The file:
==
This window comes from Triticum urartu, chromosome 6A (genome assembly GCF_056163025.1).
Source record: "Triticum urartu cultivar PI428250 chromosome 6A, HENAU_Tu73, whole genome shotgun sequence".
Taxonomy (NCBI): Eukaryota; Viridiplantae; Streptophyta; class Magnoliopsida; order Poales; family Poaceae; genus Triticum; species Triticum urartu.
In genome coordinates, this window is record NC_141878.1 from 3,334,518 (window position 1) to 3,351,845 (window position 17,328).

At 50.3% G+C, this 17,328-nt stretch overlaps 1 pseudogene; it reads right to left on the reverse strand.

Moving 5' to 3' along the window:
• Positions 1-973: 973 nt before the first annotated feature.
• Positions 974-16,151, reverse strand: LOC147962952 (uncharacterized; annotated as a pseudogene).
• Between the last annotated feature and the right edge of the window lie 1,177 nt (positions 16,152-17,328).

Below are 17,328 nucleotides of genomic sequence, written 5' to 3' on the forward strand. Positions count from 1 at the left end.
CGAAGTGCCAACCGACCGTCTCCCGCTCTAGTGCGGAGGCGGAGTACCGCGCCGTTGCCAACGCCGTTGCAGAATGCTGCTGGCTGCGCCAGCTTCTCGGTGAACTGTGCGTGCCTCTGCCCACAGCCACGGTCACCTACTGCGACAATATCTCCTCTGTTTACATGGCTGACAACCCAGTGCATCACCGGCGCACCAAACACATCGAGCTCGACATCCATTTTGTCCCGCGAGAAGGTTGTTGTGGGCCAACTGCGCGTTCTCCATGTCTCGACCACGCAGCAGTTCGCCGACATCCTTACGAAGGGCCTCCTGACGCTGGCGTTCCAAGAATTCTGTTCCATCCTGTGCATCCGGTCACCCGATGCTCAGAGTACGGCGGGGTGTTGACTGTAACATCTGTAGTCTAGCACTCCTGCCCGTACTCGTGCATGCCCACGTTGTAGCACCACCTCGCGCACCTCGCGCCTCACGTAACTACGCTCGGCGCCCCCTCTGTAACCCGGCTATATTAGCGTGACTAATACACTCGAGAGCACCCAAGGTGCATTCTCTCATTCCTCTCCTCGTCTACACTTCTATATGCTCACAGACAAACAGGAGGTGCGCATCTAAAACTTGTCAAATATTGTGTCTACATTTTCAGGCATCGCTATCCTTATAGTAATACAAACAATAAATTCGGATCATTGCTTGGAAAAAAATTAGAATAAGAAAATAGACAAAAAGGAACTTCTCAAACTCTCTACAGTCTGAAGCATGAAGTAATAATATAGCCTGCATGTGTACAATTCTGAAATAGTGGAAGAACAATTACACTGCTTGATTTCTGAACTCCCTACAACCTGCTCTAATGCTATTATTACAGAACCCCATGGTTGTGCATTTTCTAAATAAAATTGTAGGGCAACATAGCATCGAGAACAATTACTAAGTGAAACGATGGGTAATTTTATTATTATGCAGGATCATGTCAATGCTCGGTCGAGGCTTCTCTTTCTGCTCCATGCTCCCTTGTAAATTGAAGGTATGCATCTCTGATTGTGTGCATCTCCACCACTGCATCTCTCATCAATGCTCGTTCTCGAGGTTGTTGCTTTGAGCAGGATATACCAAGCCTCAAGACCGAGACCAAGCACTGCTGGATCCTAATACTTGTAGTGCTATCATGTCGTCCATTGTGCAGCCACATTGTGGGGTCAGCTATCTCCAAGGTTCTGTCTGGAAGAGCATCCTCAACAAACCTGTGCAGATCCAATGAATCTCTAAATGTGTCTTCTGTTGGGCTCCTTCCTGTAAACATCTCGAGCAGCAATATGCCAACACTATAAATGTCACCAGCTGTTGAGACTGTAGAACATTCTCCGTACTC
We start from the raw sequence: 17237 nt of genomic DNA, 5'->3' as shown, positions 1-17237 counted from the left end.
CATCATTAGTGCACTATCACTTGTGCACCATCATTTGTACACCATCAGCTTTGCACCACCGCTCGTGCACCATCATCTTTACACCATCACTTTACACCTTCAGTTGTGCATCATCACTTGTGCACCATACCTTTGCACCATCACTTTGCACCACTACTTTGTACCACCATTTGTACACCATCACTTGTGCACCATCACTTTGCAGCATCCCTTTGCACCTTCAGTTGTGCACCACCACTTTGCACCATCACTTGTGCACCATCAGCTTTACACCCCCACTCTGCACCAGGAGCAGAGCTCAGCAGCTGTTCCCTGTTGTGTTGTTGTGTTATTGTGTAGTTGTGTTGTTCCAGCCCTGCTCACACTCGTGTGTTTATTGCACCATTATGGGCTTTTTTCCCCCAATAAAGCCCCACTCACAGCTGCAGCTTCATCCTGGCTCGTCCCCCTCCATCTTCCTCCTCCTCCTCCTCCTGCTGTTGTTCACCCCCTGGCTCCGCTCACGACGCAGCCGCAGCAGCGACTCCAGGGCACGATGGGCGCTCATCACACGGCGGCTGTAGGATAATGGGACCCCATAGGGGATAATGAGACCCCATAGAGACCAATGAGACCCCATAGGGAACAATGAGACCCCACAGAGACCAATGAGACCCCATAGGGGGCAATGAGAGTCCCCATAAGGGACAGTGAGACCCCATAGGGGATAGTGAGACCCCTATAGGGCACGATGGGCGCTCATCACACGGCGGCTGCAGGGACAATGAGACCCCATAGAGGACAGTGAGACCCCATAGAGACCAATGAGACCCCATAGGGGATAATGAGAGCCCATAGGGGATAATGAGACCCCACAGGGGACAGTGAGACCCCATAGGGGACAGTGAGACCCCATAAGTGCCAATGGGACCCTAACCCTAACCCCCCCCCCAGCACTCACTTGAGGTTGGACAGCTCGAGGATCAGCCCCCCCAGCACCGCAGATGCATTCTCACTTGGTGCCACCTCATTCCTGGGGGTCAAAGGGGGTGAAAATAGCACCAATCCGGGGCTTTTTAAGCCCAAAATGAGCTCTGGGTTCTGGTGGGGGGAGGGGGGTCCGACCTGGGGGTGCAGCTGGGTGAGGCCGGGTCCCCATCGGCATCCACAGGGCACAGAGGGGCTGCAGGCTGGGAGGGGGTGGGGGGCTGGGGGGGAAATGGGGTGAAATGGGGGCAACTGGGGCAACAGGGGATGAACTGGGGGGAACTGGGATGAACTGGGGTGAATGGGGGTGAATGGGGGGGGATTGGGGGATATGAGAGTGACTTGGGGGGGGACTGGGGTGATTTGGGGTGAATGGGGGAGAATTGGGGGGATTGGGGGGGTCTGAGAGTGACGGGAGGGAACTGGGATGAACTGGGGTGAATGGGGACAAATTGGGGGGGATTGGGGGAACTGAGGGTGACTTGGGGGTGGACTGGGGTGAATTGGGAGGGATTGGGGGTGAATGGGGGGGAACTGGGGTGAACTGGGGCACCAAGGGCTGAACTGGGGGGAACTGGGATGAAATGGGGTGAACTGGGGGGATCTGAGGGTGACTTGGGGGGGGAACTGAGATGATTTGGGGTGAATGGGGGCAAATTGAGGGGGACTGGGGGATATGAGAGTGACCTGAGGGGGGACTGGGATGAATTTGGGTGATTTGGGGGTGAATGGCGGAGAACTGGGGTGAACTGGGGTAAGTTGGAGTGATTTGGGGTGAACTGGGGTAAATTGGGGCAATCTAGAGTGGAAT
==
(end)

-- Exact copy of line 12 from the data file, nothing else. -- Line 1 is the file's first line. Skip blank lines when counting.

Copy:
We start from the raw sequence: 17237 nt of genomic DNA, 5'->3' as shown, positions 1-17237 counted from the left end.